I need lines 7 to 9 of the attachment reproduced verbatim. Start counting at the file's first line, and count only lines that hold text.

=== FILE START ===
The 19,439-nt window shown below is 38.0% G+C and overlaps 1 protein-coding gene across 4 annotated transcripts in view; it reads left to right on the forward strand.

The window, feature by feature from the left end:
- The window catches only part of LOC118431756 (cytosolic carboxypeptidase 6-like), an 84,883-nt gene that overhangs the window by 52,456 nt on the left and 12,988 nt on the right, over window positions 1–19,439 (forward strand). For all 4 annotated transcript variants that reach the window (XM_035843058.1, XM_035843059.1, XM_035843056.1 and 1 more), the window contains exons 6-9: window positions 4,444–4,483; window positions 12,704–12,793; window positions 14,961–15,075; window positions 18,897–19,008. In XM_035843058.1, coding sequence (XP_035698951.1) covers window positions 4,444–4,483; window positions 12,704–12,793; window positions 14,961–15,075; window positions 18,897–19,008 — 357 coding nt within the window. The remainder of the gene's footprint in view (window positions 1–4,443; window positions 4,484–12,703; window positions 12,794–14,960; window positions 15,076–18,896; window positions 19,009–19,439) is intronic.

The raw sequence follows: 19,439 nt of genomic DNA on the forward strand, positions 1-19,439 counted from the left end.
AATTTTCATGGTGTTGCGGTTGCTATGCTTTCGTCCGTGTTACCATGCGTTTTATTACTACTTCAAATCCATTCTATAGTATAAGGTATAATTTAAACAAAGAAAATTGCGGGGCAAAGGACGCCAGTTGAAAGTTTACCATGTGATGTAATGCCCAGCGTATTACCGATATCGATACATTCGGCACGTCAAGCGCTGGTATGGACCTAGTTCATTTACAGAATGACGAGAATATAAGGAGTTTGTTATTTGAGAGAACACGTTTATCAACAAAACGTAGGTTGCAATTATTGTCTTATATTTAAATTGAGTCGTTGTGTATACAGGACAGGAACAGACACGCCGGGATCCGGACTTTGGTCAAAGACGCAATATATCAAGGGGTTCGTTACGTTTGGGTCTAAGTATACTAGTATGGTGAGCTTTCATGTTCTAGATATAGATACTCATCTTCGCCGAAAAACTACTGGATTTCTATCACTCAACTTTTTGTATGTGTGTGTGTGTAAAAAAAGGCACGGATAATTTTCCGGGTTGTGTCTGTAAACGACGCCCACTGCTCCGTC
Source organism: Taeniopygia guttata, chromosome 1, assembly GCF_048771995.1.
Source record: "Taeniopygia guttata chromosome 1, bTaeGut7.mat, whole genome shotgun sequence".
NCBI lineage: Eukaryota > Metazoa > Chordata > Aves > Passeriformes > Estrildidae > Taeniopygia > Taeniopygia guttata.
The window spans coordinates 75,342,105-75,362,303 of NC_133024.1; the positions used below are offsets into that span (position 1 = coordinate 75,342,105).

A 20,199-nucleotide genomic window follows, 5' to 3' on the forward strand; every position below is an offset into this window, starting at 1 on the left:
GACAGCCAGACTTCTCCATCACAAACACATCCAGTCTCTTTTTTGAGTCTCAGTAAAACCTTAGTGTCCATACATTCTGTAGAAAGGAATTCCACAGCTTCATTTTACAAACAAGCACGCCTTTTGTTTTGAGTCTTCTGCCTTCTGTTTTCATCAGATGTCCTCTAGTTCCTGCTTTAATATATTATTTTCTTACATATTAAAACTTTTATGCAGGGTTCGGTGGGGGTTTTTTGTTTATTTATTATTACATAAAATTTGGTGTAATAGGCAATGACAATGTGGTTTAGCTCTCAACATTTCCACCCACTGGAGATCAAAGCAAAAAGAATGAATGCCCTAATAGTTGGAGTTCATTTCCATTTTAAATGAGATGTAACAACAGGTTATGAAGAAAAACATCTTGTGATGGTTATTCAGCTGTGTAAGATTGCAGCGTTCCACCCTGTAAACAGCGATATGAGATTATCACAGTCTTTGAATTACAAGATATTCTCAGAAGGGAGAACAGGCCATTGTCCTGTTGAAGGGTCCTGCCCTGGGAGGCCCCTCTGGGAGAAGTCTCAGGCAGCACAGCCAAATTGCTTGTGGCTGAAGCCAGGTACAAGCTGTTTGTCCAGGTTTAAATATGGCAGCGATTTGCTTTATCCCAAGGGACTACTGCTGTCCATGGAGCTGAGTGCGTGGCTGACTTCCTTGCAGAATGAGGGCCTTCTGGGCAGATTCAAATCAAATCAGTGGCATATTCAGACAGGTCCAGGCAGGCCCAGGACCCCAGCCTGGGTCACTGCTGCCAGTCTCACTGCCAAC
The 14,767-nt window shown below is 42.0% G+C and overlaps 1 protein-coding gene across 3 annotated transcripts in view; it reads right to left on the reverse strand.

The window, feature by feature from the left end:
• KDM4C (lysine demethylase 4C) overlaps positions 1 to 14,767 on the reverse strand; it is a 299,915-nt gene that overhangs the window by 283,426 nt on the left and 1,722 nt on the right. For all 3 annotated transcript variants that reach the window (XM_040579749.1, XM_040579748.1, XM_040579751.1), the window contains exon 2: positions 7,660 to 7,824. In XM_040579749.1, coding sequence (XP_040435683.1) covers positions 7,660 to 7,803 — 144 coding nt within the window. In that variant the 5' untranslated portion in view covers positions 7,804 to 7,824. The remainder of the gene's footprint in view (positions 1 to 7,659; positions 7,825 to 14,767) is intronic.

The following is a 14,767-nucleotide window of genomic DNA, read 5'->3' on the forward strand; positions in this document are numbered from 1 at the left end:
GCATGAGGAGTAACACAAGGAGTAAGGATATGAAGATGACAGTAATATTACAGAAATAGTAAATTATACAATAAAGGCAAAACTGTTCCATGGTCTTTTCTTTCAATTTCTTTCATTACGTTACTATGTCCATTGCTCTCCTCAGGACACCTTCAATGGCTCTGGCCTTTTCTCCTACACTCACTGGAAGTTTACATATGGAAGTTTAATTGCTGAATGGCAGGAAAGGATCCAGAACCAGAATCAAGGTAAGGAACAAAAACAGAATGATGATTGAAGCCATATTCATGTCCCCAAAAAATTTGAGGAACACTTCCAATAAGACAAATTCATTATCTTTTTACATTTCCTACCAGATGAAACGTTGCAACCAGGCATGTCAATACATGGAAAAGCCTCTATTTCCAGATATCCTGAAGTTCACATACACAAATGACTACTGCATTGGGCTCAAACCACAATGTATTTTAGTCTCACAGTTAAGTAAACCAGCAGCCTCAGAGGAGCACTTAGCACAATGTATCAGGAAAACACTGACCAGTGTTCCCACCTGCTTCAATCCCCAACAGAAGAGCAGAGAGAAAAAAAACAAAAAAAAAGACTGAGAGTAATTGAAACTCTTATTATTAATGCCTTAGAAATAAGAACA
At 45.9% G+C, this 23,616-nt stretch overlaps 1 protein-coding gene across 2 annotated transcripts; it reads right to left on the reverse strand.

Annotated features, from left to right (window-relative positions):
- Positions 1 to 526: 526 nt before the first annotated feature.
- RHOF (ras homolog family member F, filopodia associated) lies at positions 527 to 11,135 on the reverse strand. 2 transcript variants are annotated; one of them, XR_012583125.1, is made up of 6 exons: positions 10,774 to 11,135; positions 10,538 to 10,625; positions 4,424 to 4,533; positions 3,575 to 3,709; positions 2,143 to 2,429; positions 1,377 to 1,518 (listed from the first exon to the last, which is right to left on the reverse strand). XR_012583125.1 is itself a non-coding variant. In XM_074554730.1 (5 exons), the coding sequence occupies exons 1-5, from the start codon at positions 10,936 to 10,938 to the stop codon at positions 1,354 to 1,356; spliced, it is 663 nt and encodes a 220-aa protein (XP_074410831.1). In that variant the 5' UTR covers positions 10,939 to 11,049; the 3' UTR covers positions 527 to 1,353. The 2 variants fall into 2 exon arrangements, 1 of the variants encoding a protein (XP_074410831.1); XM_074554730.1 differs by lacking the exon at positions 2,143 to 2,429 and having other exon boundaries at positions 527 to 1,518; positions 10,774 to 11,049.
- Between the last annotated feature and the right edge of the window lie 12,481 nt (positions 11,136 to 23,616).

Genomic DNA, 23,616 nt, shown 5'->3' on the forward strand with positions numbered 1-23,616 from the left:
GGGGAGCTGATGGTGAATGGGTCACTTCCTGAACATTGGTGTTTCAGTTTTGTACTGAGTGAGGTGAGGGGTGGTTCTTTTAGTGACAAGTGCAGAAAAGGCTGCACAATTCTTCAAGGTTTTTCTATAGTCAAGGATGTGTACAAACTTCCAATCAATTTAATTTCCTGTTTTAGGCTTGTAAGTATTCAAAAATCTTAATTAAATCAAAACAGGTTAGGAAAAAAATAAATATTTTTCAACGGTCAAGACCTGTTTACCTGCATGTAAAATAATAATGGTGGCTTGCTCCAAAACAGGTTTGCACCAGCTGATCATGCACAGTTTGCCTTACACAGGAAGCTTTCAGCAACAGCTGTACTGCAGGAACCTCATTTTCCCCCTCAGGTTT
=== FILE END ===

Source record: "Taeniopygia guttata chromosome 1, bTaeGut7.mat, whole genome shotgun sequence".
NCBI lineage: Eukaryota > Metazoa > Chordata > Aves > Passeriformes > Estrildidae > Taeniopygia > Taeniopygia guttata.
The window spans coordinates 75,342,105-75,362,303 of NC_133024.1; the positions used below are offsets into that span (position 1 = coordinate 75,342,105).